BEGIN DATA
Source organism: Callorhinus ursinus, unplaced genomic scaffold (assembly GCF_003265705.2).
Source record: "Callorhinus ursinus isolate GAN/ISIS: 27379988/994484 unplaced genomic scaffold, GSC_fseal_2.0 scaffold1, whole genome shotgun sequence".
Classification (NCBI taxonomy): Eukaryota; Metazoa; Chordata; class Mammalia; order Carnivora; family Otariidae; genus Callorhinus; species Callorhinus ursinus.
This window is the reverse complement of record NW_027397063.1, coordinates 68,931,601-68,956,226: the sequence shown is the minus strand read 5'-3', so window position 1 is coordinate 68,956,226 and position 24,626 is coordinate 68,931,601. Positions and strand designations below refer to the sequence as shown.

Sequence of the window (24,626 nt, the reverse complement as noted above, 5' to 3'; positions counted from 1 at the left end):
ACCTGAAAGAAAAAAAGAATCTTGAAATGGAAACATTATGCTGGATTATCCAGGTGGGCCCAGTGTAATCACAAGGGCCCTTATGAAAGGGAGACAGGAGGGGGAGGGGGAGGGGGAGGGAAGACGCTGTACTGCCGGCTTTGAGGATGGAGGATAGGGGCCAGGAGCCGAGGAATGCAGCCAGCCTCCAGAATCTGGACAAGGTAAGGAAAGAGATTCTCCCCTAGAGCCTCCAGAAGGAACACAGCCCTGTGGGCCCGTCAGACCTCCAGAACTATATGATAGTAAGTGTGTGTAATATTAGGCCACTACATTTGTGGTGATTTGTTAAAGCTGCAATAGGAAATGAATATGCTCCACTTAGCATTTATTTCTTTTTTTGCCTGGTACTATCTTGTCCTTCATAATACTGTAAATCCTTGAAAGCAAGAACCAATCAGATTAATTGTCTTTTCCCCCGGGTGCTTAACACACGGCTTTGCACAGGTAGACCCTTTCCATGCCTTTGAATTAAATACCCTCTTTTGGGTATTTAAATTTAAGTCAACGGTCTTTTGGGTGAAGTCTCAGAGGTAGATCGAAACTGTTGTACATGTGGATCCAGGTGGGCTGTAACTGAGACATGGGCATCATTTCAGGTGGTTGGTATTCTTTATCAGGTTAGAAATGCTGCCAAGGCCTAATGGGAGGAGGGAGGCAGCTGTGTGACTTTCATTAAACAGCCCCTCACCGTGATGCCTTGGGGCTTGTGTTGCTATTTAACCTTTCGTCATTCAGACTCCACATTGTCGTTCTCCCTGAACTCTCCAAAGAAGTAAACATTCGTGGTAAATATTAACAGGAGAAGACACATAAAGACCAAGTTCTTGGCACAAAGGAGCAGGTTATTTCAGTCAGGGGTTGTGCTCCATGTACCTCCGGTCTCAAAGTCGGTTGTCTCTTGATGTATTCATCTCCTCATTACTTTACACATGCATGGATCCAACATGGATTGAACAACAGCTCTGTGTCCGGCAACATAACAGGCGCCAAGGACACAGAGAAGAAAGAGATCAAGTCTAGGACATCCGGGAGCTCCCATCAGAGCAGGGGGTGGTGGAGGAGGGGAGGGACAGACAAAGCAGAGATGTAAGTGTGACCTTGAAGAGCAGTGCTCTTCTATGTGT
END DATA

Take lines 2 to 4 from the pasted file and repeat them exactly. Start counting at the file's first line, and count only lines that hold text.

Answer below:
Source record: "Callorhinus ursinus isolate GAN/ISIS: 27379988/994484 unplaced genomic scaffold, GSC_fseal_2.0 scaffold1, whole genome shotgun sequence".
Classification (NCBI taxonomy): Eukaryota; Metazoa; Chordata; class Mammalia; order Carnivora; family Otariidae; genus Callorhinus; species Callorhinus ursinus.
This window is the reverse complement of record NW_027397063.1, coordinates 68,931,601-68,956,226: the sequence shown is the minus strand read 5'-3', so window position 1 is coordinate 68,956,226 and position 24,626 is coordinate 68,931,601. Positions and strand designations below refer to the sequence as shown.